Irritable Bowel Syndrome is the commonest of the bowel disorders we see in the clinic and can be treated by either acupuncture and herbal medicine or sometimes both together.
An Australian study published in the Journal of the American Medical Association lends strong scientific support to the traditional use of Chinese herbs in the treatment of irritable bowel syndrome (IBS). The authors believe theirs is the first clinical study to rigorously document the effectiveness of Chinese herbal medicine in the treatment of IBS - and the first to incorporate traditional Chinese diagnosis and treatment methods for IBS into a strictly controlled, conventional study model [Bensoussan et al., 1998].
The randomized, placebo-controlled, double-blind study involved 116 people with active IBS recruited from hospitals and private gastroenterology practices in Sydney, Australia. Patients were diagnosed first by gastroenterologists using standard western diagnostic methods, and then by Chinese herbalists according to the principles of Chinese medicine.
Forty-three subjects were randomized to receive a standard Chinese herbal formula "considered to regulate and strengthen bowel function," 38 took individualized herbal formulas, and 35 received a placebo deemed to be indistinguishable from the herbal treatments. Treatments were administered by capsule. Individualized treatments were custom-designed by the Chinese herbalists, who also supervised treatment during the course of the trial. Each subject worked with only one herbalist for the duration of the study. Results were evaluated by gastroenterologists after eight weeks and again at the end of the 16-week treatment period.
Both the standard herbal formula and the individualized treatments were significantly more effective than placebo in relieving IBS symptoms. Not only did Chinese herbal therapy prove superior to placebo, the researchers concluded that treatment benefits were more sustained in patients who took individualized formulas than in those who took the standard formula. Patients receiving the herbal formulas had significantly better scores in four out of five key outcome measures. Those taking the standard formula improved by 44 percent (according to patient assessments) and 59 percent (according to physician assessments) and those receiving individualized treatments improved by 42 percent and 40 percent, compared to 22 percent and 19 percent improvements in subjects taking placebo.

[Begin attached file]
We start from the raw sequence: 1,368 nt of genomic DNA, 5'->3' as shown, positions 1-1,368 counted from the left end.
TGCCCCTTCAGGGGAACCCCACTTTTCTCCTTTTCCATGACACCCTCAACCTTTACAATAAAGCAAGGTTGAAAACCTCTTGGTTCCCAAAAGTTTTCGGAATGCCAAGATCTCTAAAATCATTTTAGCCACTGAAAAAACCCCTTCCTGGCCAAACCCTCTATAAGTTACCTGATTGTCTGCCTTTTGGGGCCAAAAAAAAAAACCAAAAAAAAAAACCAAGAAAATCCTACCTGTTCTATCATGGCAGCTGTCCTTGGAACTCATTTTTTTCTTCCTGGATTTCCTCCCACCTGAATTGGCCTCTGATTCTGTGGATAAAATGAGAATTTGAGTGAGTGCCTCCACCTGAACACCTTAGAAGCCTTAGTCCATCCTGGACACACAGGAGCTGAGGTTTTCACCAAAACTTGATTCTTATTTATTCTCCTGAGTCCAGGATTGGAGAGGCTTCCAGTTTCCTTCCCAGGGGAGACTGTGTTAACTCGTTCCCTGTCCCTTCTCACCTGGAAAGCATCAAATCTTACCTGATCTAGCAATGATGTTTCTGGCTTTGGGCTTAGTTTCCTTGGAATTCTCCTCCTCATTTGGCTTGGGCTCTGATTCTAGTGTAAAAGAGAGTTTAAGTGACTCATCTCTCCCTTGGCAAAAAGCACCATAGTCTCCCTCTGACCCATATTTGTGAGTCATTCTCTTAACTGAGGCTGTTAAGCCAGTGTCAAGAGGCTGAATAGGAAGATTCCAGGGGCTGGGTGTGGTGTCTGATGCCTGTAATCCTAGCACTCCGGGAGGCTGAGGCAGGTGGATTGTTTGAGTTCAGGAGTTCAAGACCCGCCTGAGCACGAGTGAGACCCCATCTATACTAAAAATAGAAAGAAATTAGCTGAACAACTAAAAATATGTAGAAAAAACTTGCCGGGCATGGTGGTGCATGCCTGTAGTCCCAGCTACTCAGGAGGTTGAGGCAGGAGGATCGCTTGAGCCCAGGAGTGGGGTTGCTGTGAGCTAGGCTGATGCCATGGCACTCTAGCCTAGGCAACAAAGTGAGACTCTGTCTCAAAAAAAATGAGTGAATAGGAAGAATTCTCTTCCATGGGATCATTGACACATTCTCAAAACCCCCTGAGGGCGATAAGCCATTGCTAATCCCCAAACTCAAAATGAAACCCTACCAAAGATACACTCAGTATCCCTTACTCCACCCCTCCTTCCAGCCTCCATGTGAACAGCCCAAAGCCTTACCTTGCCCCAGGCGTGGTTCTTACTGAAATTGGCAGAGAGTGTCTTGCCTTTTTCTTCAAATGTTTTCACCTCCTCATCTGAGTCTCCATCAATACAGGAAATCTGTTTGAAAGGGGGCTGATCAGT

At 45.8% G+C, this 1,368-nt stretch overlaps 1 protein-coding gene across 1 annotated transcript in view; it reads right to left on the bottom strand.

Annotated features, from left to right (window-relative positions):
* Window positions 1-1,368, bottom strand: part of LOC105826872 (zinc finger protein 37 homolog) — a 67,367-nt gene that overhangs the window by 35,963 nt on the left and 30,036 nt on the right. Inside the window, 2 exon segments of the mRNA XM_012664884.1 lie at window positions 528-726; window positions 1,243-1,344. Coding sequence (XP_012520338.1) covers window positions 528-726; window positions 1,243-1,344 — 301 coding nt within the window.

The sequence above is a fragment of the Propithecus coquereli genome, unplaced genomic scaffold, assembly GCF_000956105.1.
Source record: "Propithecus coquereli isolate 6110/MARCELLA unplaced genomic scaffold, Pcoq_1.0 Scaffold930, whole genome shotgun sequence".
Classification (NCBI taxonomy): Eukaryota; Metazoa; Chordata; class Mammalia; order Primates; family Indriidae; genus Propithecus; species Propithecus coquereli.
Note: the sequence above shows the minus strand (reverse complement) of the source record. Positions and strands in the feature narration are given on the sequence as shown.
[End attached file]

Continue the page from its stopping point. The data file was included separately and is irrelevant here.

Two patients withdrew from the study because of adverse effects related to the herbal treatment (gastrointestinal discomfort and headache). No other major adverse effects were reported.
According to physician assessments in this study, 78 percent of patients taking the standard Chinese herbal formula and 50 percent of those receiving individualized formulas improved during treatment, compared with 30 percent of those taking placebo.
Bensoussan A, Talley NJ, Hing M, Menzies R, Guo A, Ngu M. Treatment of irritable bowel syndrome with Chinese herbal medicine. JAMA 1998; 280(18): 1585-1589
A German review of Medline-cited literature for controlled clinical trials looked at the evidence for the effectiveness of acupuncture treatment in gastrointestinal diseases. Four trials fitted their criteria of random controlled design, two were irritable bowel syndrome (IBS) trials and two inflammatory bowel disease (IBD) trials (Crohn's disease and ulcerative colitis). In all four trials, quality of life (QoL) was found to improve significantly, independently of whether the acupuncture was real or sham. Real acupuncture was significantly superior to sham acupuncture with regard to disease activity scores in the IBD trials.
Acupuncture treatment in gastrointestinal diseases: a systematic review. World J Gastroenterol. 2007 Jul 7;13(25):3417-24.
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